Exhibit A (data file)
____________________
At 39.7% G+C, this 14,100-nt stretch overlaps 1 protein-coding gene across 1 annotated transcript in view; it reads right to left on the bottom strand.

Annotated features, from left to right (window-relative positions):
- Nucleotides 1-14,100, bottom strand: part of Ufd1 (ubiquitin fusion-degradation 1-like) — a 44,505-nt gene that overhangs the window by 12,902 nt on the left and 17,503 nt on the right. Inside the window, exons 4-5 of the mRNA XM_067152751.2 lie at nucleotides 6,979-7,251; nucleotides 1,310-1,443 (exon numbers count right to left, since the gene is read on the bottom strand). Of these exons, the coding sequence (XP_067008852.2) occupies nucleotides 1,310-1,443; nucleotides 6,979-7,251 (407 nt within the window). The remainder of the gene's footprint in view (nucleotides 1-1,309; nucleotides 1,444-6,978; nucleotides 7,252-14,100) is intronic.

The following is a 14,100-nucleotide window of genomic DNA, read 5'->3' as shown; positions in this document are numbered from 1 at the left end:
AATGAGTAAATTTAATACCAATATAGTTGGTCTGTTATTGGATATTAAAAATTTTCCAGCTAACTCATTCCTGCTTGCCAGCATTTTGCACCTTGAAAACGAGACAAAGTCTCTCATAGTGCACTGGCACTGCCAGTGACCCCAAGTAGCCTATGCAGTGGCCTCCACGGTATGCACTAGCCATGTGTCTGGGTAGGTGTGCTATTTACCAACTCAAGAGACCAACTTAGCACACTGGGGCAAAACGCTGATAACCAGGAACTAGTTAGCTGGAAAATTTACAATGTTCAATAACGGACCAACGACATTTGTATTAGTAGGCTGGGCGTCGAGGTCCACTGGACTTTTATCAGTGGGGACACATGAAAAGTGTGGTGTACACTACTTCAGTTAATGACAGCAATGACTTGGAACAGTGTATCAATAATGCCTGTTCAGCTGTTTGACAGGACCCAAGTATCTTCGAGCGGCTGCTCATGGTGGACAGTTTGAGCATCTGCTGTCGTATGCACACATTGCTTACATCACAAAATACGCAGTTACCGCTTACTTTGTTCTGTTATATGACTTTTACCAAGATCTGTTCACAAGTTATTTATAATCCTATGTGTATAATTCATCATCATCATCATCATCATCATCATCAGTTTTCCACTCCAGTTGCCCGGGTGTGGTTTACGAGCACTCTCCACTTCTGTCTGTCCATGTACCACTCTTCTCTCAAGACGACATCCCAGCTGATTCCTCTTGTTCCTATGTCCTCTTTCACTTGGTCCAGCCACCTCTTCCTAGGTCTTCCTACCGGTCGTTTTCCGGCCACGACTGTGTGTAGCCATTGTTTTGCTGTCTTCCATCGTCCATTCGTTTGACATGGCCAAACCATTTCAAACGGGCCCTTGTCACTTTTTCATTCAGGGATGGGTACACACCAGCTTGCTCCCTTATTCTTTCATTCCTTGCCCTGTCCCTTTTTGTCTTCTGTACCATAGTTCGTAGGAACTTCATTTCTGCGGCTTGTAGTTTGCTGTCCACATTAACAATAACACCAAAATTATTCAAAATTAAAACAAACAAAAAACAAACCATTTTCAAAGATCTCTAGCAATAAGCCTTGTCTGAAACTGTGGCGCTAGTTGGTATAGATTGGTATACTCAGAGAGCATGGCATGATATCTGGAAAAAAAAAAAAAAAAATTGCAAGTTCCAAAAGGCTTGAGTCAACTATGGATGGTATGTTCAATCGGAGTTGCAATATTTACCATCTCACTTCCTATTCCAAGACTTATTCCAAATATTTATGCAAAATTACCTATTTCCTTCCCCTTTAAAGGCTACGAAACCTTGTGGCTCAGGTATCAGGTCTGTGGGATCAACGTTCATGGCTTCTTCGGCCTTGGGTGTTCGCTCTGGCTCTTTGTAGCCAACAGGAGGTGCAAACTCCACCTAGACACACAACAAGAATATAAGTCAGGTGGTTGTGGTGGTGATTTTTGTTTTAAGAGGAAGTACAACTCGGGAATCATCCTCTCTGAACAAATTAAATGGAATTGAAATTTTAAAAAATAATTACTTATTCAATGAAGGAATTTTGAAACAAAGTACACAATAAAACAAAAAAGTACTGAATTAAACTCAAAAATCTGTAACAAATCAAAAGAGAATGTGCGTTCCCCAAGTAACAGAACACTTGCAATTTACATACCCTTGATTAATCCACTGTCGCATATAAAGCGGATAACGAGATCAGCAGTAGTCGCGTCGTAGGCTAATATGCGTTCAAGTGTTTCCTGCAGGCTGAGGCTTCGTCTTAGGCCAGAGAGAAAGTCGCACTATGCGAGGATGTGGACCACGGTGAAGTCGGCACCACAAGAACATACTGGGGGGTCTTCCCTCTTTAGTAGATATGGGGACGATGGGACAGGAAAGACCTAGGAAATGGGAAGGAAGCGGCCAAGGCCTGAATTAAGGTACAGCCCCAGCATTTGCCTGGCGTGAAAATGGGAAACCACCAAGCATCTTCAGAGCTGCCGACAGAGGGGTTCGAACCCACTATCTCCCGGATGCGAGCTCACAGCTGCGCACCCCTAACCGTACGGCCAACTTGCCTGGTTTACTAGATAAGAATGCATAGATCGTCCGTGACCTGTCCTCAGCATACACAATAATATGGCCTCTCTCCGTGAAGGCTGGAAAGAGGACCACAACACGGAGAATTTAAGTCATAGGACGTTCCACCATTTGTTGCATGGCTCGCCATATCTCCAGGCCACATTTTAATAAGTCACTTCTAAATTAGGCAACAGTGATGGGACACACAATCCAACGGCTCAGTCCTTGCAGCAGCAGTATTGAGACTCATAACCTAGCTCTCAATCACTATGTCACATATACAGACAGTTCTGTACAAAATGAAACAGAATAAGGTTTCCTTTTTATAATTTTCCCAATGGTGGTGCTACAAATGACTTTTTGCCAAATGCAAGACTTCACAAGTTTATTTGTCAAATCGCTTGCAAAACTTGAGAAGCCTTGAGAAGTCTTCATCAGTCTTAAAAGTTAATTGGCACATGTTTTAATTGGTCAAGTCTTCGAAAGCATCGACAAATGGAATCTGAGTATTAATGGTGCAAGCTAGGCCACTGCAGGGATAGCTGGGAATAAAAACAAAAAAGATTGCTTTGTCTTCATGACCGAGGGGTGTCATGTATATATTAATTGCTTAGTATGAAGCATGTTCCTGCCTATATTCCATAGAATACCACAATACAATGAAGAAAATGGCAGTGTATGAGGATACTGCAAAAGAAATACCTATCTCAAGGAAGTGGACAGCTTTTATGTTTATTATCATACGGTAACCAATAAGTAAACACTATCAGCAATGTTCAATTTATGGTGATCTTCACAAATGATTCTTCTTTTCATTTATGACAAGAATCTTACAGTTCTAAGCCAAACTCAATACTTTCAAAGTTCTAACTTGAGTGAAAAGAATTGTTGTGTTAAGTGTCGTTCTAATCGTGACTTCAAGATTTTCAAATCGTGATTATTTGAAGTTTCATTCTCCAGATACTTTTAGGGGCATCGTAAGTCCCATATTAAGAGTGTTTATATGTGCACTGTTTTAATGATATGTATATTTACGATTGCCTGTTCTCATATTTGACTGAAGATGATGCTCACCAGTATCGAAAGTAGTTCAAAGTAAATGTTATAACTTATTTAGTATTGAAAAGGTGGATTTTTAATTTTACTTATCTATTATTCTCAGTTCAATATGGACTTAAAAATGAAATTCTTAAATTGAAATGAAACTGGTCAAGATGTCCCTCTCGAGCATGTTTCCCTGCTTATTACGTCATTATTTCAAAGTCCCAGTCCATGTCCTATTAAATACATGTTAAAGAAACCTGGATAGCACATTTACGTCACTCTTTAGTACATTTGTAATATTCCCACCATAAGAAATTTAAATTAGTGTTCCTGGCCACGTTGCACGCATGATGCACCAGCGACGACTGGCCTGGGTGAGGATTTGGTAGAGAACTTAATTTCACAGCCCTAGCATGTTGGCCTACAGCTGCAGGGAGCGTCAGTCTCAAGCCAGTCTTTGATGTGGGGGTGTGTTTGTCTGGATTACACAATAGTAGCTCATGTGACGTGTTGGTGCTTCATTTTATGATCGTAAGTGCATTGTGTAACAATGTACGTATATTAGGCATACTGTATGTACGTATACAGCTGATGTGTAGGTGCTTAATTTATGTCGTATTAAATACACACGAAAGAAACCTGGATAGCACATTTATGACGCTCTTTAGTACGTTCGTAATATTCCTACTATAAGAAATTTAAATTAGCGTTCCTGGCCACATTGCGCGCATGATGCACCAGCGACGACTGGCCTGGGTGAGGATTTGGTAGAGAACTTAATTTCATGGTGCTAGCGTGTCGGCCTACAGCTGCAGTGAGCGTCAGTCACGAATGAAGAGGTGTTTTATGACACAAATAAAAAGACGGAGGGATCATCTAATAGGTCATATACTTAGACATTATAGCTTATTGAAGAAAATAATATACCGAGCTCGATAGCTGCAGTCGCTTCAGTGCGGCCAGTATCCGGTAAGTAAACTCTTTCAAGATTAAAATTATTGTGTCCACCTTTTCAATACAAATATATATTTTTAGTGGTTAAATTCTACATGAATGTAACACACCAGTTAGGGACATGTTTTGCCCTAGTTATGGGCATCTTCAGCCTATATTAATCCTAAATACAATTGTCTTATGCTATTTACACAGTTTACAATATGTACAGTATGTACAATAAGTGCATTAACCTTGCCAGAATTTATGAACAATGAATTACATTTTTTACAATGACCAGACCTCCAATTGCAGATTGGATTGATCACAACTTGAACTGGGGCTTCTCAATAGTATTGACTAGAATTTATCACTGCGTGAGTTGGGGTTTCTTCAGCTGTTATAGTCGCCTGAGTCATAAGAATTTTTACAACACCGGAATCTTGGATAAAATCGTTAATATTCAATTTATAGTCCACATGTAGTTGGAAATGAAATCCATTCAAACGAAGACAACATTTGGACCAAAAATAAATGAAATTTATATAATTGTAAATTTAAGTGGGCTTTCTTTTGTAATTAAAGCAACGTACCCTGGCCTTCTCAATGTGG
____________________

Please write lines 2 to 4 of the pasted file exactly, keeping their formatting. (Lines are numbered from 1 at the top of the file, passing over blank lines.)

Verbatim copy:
Annotated features, from left to right (window-relative positions):
- Nucleotides 1-14,100, bottom strand: part of Ufd1 (ubiquitin fusion-degradation 1-like) — a 44,505-nt gene that overhangs the window by 12,902 nt on the left and 17,503 nt on the right. Inside the window, exons 4-5 of the mRNA XM_067152751.2 lie at nucleotides 6,979-7,251; nucleotides 1,310-1,443 (exon numbers count right to left, since the gene is read on the bottom strand). Of these exons, the coding sequence (XP_067008852.2) occupies nucleotides 1,310-1,443; nucleotides 6,979-7,251 (407 nt within the window). The remainder of the gene's footprint in view (nucleotides 1-1,309; nucleotides 1,444-6,978; nucleotides 7,252-14,100) is intronic.

The following is a 14,100-nucleotide window of genomic DNA, read 5'->3' as shown; positions in this document are numbered from 1 at the left end: